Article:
We have written a little about Search Engine Optimization (SEO) in past posts, but I’d like to bring some readers up to speed on what exactly SEO is. According to Wikipedia, SEO “is the process of improving the visibility of a website or a Web page in search engines via the "natural" or un-paid ("organic" or "algorithmic") search results.”

“There are a variety of reasons why the Furia Rubel team utilizes the press release. The PR tool helps us to ensure that we have all accurate and relevant information from our clients, compiled it in one place with details and contacts. In this way, press releases are an invaluable resource when directly pitching media representatives because everything is clear, concise and together in one space. Also, with each release we write, our team specifically incorporates SEO language to increase online visibility for our clients,” said Leah Ludwig, Senior Account Manager at Furia Rubel.

The Search Engine blog offers some interesting information from a 2010 PRweek/PR Newswire Media Survey, “Journalists use a variety of tools during the course of research for a story. Ninety-five percent use Google/search engines, 93 percent use the company web site, 47 percent use Wikipedia, 36 percent use the web site of a commercial newswire, 34 percent use the company blog, 33 percent use social networks, 32 percent use general blogs, and 19 percent use LexisNexis/Factiva.”

If journalists are using Google to research, an effective way for public relations professionals to get their news out there is through an optimized press release. A new challenge has presented itself however, because press releases are competing with news media for top search results. This does not mean that the press release is dead, just that it is important for SEO experts to stay abreast of the changing SEO terms and results.

(photo credit:

Friday, September 10, 2010

Google Instant Provides New Search Capabilities

Posted by Amanda Walsh

Google has finally debuted their new search feature, Google Instant. According to the website, “Google Instant is a new search enhancement that shows results as you type.” The company also shared the following “Did you know?” facts about Google Instant:

* Before Google Instant, the typical searcher took more than 9 seconds to enter a search term, and we saw many examples of searches that took 30-90 seconds to type.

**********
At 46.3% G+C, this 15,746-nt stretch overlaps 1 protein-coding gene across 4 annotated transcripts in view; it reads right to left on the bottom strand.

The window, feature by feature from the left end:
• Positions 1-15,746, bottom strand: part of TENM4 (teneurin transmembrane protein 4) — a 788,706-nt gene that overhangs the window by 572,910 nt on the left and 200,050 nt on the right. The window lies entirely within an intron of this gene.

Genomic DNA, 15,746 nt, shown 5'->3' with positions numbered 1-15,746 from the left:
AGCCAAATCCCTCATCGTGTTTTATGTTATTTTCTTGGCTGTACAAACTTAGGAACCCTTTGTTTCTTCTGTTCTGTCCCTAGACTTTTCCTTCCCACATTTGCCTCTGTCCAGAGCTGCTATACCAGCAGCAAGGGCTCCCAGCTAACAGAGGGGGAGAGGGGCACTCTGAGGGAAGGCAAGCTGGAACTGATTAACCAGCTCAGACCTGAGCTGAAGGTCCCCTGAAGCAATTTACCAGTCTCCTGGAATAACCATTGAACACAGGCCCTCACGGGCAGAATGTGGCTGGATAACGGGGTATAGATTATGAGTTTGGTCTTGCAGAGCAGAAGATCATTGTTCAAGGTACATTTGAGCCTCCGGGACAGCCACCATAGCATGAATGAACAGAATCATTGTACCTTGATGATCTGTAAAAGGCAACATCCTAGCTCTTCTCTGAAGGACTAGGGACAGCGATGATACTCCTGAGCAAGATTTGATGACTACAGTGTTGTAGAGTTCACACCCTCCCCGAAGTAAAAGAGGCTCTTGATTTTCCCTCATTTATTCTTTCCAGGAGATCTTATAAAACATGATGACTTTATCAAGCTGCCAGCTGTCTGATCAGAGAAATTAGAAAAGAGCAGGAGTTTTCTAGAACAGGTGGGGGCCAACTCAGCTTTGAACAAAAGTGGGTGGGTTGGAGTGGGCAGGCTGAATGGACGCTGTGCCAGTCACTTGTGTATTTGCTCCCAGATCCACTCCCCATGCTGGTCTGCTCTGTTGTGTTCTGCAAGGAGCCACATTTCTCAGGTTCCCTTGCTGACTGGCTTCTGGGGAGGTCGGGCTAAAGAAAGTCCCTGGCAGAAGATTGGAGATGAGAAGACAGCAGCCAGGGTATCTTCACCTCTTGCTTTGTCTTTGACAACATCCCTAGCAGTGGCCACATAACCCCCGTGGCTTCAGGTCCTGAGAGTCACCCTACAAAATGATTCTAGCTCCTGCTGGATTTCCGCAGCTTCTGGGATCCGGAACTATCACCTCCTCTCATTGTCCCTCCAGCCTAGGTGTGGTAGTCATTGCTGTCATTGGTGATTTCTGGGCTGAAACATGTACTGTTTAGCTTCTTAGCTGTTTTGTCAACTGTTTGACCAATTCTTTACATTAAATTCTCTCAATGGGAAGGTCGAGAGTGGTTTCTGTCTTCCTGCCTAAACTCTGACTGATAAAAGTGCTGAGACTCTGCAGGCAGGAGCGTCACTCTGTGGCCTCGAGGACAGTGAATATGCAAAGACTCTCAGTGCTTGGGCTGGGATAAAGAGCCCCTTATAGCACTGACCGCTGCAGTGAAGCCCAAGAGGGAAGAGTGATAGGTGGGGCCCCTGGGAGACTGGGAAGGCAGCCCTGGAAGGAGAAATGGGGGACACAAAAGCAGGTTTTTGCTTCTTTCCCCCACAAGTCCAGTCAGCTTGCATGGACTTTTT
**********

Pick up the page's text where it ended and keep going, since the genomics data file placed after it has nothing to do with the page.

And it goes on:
* Using Google Instant can save 2-5 seconds per search.
* If everyone uses Google Instant globally, we estimate this will save more than 3.5 billion seconds a day. That’s 11 hours saved every second.
* 15 new technologies contribute to Google Instant functionality.

Google Instant only works if you are signed into a Google account. This may be a part of an effort to encourage more people to sign up for Google Accounts. The Instant feature can be turned off if you find it bothersome - simply adjust your settings via the page. For now, the Instant search is only available in the USA. To read more about this check out the article, “Google Instant - 10 Things Marketing Teams Need to Know.”

The Google Instant unveiling comes after a week of tantalizing “doodles” or logos on the Google landing page that kept everyone wondering what the big surprise would be.

On September 7, the company made public a fun, kinetic-like “doodle” or logo on the landing page. Dozens of boisterous balls formed the Google logo but scattered when the user brought their mouse arrow near. Check out a video here. The very next day, another doodle was put up on that featured a colorless Google logo. When a user began to type in their search query, the letters in the Google doodle would be filled-in with a different color after each keystroke. Read more about that here.

In my opinion, Google did a great job growing buzz around the unveiling of Google Instant. Everyone took notice of the changing logos and the people at Google posted tweets to build curiosity even more. What do you think about Google Instant and the build up to the unveiling of the new feature?

The more important question that has the blogosphere humming is, how do you think Google Instant will effect Search Engine Optimization? I'm curious to see more statistics and numbers as website analytics show the effects this new feature. Stay tuned!

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Friday, September 03, 2010

New Google Features Help PR Pros Keep Up With Growing Trends

Posted by Amanda Walsh

The Furia Rubel team wants to share some news about interesting search tools from Google with ThePRLawyer audience.